Partially heating a house with a massively thick concrete slab?
January 4, 2019 3:35 AM   Subscribe

Would it be financially viable to provide additional heating to a new house by pouring an abnormal thick/deep concrete basement floor or pad? This is based off of the idea that concrete gives off heat as it cures.

I suppose this will come down to the price of concrete per cubic yard, vs how much heat it gives off, divided by the time it gives off heat... vs. the price of a normal heating solution such as gas or electricity.

This question stems from an article I read about the Hoover dam giving off heat due to the amount of concrete used. I get there are orders of magnitude size difference, but figured this would be a fun one for the hive mind!
posted by thankyoumuchly to Science & Nature (12 answers total) 2 users marked this as a favorite
 
Would probably make more sense in the longer term if you're also designing your concrete slab so it works as a thermal mass - heated (directly or indirectly) by the sun. Then you're getting cycles of warming, rather than a one-off effect. Take in the heat when there's an excess of it, and release it when it's colder. If your climate is such that there's a large difference between day & night temperatures, it could be worthwhile.
posted by rd45 at 4:01 AM on January 4 [1 favorite]


For the amount of concrete used in roadway paving which would be of similar thickness to a basement slab, it gives off heat for, like, 4 weeks. After that it’s a massive cold sink from the cool earth below.
posted by hwyengr at 4:24 AM on January 4 [23 favorites]


All of the heat that concrete gives off as it cures comes from stored chemical energy in its cement component, and the way that the chemical energy got in there in the first place was in the form of thermal energy from burning furnace fuel.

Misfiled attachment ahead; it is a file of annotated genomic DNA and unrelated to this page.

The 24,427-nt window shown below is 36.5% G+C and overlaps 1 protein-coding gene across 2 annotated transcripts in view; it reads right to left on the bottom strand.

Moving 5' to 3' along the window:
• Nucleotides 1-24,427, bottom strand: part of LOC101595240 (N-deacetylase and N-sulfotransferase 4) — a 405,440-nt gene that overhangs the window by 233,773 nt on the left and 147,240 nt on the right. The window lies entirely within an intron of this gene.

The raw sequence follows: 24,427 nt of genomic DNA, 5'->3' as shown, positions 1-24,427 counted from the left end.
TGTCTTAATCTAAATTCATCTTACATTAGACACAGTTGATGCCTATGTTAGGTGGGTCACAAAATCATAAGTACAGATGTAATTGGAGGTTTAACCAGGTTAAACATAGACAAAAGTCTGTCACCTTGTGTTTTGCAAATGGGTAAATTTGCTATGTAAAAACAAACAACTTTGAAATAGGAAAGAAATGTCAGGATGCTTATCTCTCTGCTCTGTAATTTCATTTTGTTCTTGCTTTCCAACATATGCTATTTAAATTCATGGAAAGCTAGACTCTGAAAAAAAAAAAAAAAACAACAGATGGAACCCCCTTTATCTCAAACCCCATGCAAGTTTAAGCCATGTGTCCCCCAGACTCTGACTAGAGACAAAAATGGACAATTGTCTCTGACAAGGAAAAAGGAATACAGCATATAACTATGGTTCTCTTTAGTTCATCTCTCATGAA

Since the cost of the concrete includes the cost of the fuel burnt to form the cement, and since much of the released heat will just dissipate into the surrounding soil instead of into the living space, your plan amounts to a very energy- and economically-inefficient way to burn fuel for space heating.

As rd45 notes, though, large volumes of concrete can work well as thermal mass, which functions to stabilize the temperature of attached structures. This allows you to design your heating and cooling systems to move large amounts of energy into and out of the thermal mass without moving its temperature much, which is useful when that energy arrives in relatively uncontrollable forms like sunlight. If you design your structure in such a way as to soak up sunlight when it's available and slowly release that heat into the living space even when it's not, you can get pretty much any stable interior temperature you want by designing with the seasonal average insolation in mind; the day-to-day variation then matters very little.